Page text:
My tent is all wet when I wake up and my towel is not enough to remove all the condensation drops before I need to pack up and get going. I have a sad breakfast (one granola bar) but I know I will go through a village soon as well as the Ventas – small stores on the other side of the border. I also really need to find water as I have survived on a tiny water bottle since yesterday. I keep repeating to myself “The Trail Provides”, a mantra that will prove useful to keep my cool in trying times, as my friend Al likes to say “Everything will work itself out!”.
It’s the start of a new school day for the children of Biriatou and I feel a bit out of place cruising through the village looking for the red and white blazes with my big backpack. Kids and parents alike look at me as if I was an alien. I find a fancy hotel and ask for old plastic bottles I could fill but they end up selling me two small bottles.
I finally leave Hendaye surburban area and head out for the hills with a huge ugly telephone tower in the middle. I pass several day hikers – most of them in their late 60s (it’s Monday morning after all). As a lone female hiker, the below happened several times during my trip:
“Are you not scared of hiking alone as a girl?”
To which I would usually reply:
“What would I be scared of? Sheep? Hungry marmots?
– Well you should watch out for that bull near the border, someone got killed a few weeks ago. You know what you are supposed to do if you see a bull? Run uphill or downhill, it should help! Ooops, sorry! I didn’t want to scare you! Good luck!”
Well if I was not scared before, I was scared now and I kept looking around me to see if I would see a giant bull running towards me with flames coming out of his nostrils. But no bull. Turns out, my enemies during this trip would be mostly sheep dogs also known as Patous.
I finally arrived at Ibardin Pass where you can find many ventas on the other side of the French-Spanish border. They are (supposedly) small shops selling all kind of things but mostly alcohol and cigarettes. Because we are in Spain, it is quite cheap and lots of people stop by when crossing the border. Even I started the GR10 the evening before, it’s quite shocking to arrive in such a circus. With my backpack, I definitely do not look like I am here to go shopping and I find shelter in the first venta I see to finally get my first resupply and my first Monaco (beer, grenadine and Sprite) of the trip. I finally leave the venta and run into the same couple that I stayed with last night. They look winded and quite excited to get a beer. I will keep running into them throughout the day.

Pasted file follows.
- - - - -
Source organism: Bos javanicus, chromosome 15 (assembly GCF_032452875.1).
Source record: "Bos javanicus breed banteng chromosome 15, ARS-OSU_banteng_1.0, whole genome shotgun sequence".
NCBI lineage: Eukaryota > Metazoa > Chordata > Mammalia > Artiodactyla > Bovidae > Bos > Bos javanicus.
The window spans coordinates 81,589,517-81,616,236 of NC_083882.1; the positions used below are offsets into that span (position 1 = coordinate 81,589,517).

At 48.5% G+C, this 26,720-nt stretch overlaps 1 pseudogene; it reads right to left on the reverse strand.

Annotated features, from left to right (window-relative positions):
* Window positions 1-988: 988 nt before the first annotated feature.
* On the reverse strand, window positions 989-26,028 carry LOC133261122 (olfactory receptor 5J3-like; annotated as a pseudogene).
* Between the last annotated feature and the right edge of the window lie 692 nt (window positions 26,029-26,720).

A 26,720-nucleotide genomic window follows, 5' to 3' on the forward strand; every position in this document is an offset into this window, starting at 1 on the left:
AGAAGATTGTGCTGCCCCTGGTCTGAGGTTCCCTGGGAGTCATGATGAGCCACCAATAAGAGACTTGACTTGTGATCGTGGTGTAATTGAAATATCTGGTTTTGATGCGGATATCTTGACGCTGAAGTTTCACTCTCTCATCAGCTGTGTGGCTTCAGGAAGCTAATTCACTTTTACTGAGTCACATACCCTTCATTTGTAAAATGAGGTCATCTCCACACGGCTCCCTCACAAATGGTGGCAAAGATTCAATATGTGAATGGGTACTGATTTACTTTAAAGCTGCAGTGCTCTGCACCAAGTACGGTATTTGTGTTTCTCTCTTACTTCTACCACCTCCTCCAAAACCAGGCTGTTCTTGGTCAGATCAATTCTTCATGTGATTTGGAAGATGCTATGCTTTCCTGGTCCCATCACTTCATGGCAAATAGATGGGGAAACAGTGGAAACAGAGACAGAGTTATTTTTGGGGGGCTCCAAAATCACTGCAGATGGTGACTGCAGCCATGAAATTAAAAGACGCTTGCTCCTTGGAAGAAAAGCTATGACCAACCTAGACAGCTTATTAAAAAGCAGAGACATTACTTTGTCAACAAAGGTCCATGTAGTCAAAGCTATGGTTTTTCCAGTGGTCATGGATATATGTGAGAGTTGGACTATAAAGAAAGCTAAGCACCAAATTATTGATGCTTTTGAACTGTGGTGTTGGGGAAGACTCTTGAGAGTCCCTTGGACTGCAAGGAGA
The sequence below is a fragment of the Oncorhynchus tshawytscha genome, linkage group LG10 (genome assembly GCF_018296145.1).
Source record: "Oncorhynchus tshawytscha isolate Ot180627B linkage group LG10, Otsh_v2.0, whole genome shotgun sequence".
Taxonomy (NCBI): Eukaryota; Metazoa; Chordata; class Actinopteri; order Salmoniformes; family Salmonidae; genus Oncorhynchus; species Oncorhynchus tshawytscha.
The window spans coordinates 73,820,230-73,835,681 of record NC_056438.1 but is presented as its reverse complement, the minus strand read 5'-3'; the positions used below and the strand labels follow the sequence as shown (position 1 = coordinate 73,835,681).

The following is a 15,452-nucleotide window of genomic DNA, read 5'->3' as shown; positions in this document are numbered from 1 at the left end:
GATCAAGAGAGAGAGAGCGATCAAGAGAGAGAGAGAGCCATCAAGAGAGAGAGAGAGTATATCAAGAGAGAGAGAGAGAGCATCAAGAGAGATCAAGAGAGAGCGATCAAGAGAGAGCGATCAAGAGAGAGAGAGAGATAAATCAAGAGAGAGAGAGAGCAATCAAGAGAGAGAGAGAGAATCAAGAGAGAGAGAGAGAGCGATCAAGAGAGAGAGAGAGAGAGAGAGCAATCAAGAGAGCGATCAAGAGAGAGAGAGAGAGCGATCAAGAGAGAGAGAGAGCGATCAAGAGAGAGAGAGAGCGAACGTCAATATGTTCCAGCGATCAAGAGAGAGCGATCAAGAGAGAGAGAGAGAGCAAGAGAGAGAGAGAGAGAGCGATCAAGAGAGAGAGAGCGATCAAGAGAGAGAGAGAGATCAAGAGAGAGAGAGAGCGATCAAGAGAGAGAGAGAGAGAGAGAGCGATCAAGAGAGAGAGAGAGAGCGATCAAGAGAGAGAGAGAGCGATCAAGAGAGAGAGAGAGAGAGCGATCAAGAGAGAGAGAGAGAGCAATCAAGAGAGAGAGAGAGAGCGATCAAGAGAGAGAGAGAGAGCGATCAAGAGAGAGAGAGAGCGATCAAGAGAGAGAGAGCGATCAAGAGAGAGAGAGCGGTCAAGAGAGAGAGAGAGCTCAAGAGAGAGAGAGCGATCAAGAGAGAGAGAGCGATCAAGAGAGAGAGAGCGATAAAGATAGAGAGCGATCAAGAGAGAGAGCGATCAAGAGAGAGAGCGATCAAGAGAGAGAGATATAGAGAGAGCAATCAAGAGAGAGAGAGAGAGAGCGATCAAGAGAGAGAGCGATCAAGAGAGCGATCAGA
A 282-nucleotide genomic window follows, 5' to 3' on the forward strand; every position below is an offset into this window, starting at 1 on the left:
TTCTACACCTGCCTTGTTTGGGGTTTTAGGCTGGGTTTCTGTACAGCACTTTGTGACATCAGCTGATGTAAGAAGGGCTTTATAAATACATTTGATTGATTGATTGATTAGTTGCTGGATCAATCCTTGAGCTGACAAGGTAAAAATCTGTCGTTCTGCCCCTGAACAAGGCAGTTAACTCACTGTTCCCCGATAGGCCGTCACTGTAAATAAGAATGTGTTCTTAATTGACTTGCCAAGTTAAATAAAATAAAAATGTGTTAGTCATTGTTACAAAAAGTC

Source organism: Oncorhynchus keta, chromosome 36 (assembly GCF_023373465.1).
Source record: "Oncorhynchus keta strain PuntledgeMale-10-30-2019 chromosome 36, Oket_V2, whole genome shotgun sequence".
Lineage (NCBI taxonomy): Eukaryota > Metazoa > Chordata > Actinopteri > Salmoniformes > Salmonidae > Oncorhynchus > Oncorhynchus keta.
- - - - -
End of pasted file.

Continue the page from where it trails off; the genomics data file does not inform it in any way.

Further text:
I gratefully leave this crazy border and start my climb up the hill. The sun is out in full force and I am happy when I finally reach a forest with large trees. Sadly, this beautiful trail is also littered with toilet paper as soon as you get somewhat close to the road.
I am supposed to find a border stone before I reach Olhette but I arrive there without seeing anything. I guess I zoned out… or freaked out by the cow fœtus I found on the trail.
The trail does not go through the small town of Olhette but crosses a small stream in which my poor feet finally get a well deserved bath. After while, the young couple arrives, followed by an older gentleman that will be later known as “Robert”. He tries to convince them to stay at the B&B nearby but they decide to keep on going. I leave them behind and start my way up to le col des Trois Fontaines (Three Fountains Pass). I cameled on water as everyone is telling me everything is dry up there although I am suspicious with a name like that (three Fountains!). It is so hot at 4 in the afternoon that I stop at every shade I see including large rocks and tiny trees. I talk to a couple while trying to crawl under a rock to get some shade (not successfully). They tell me they find it hard to chat with hikers nowadays, that people are not very friendly here even though they have been vacationing in the Basque Country for more than ten years. I hope this will not be the case for the rest of my trip!
The top of the pass looks very green and I keep hearing what I think is a small stream even though the couple tells me they saw no water at up there. I finally reach the pass – on my left, a small dirty path towards a small stone shelter, right in front, the GR going down to Sare and on my right, the path towards Larrun Mountain. I follow my intuition and goes towards the horses and the trees. Sure enough, I hear and soon see water! It’s not a roaring river but it is enough to clean myself up, get some water for dinner and drink to my heart’s content. On my way back to my tent, I see the young couple (I just cannot remember their names…) and tell them the good news. They look very happy and rush to clean themselves up. It’s so hot and dry that we are all covered with brown dust while hiking.
They set up their tent on their way to the shelter and join me for dinner later. They are both soon-to-be scientists and the lady is specialized in Madagascar lemurs. I am disappointed to learn that they do not dance to “I like to move it, move it” song. As we finish up dinner, we see another couple hiking up the hill towards the stone shelter. As the sun sets, we hear a very strange sound: an accordion! Surprised that someone was crazy enough to carry so much weight halfway up Larrun Mountain, we enjoy nevertheless the beautiful music as the sun totally disappears behind the horizon.
No crazy dogs tonight! Only a few horses and flying bats… I drift peacefully to sleep, happy with my first full day on the GR10.
Start: right before Biriatou.
End: 3 Fountains Pass
Notable events: found a stream even though everyone told me I would not – heard accordion at the top of the mountain
The entire mileage and elevation profile for this section can be found here.